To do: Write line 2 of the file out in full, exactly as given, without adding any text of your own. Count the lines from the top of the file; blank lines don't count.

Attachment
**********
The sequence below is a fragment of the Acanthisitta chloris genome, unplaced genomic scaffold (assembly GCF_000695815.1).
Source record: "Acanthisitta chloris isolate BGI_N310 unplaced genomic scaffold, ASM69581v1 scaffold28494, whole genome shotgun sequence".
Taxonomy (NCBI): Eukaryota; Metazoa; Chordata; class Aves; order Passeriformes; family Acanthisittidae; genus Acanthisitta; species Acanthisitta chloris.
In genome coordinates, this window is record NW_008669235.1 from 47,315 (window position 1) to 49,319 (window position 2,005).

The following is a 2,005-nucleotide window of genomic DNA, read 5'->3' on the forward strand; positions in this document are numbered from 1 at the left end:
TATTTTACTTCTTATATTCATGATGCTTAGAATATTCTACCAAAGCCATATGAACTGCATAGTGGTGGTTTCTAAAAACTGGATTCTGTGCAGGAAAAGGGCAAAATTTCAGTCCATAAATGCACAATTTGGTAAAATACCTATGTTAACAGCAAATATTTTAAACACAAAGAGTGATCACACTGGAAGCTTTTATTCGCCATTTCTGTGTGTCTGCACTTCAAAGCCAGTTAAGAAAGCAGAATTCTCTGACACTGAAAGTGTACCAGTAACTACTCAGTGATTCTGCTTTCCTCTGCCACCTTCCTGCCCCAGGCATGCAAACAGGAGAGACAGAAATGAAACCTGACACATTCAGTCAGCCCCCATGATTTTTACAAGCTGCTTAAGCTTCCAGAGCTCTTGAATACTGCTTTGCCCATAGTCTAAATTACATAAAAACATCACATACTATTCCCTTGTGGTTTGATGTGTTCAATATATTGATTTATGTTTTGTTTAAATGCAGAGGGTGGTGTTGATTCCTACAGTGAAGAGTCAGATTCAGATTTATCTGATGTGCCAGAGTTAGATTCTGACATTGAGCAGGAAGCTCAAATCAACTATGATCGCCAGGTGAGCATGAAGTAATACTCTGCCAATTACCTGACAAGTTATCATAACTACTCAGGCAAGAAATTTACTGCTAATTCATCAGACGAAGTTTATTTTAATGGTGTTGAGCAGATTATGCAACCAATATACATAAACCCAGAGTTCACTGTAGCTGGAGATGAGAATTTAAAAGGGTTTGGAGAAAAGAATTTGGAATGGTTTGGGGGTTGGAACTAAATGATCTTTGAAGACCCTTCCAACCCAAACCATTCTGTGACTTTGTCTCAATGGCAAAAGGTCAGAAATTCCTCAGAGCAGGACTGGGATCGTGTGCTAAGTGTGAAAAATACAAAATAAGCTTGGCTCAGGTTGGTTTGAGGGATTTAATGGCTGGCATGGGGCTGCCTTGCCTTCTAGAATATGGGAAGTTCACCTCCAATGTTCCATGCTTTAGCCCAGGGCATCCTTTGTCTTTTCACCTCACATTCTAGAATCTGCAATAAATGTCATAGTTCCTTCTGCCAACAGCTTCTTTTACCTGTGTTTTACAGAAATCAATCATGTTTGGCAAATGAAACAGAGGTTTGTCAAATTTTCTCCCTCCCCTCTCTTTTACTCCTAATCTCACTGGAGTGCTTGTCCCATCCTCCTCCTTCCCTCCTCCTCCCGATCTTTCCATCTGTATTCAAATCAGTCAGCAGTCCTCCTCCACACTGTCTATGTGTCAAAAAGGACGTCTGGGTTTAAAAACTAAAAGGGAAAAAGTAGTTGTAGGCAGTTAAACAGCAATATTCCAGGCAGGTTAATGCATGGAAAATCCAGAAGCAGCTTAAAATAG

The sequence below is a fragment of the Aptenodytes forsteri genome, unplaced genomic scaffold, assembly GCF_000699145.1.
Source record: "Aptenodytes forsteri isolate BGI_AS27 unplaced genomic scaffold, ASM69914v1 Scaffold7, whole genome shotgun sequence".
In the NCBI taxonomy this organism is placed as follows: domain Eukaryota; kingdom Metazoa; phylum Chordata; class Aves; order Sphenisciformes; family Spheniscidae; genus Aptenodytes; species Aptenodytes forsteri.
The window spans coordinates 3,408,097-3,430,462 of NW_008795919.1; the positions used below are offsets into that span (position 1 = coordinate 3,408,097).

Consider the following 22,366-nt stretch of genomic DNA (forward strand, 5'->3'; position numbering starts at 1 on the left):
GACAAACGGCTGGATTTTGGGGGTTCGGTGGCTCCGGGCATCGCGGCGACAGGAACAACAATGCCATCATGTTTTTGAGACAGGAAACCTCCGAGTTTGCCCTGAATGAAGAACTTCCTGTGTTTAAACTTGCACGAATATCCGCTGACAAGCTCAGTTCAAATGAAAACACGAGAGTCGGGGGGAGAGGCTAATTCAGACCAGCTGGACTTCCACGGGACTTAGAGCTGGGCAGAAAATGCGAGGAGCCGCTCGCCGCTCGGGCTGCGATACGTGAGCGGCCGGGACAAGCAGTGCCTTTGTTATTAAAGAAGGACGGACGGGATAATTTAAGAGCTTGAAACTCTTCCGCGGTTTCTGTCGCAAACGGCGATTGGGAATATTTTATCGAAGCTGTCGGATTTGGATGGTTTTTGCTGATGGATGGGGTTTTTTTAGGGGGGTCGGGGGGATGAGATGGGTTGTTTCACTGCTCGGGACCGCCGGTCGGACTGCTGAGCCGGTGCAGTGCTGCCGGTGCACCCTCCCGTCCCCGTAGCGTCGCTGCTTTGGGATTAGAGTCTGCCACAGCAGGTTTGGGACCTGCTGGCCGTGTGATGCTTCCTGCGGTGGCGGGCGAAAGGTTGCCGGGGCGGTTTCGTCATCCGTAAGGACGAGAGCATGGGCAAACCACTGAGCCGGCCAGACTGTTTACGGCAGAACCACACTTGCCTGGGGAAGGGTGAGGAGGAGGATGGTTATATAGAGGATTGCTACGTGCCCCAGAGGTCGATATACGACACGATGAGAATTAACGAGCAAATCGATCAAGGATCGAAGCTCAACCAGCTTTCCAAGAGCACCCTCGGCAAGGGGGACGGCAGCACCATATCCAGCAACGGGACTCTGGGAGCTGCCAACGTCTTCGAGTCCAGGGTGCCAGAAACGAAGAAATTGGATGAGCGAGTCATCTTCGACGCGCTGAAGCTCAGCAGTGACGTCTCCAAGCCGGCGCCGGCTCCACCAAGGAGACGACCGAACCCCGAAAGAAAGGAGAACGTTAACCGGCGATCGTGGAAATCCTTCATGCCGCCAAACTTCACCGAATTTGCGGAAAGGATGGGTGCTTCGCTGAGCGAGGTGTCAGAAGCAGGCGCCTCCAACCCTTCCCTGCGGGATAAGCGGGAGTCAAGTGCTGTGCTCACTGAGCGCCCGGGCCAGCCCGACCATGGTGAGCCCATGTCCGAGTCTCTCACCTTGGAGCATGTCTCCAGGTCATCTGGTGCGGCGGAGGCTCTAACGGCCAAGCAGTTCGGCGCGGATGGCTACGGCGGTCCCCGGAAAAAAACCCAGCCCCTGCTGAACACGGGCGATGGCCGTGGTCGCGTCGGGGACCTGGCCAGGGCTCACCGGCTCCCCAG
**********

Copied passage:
Source record: "Acanthisitta chloris isolate BGI_N310 unplaced genomic scaffold, ASM69581v1 scaffold28494, whole genome shotgun sequence".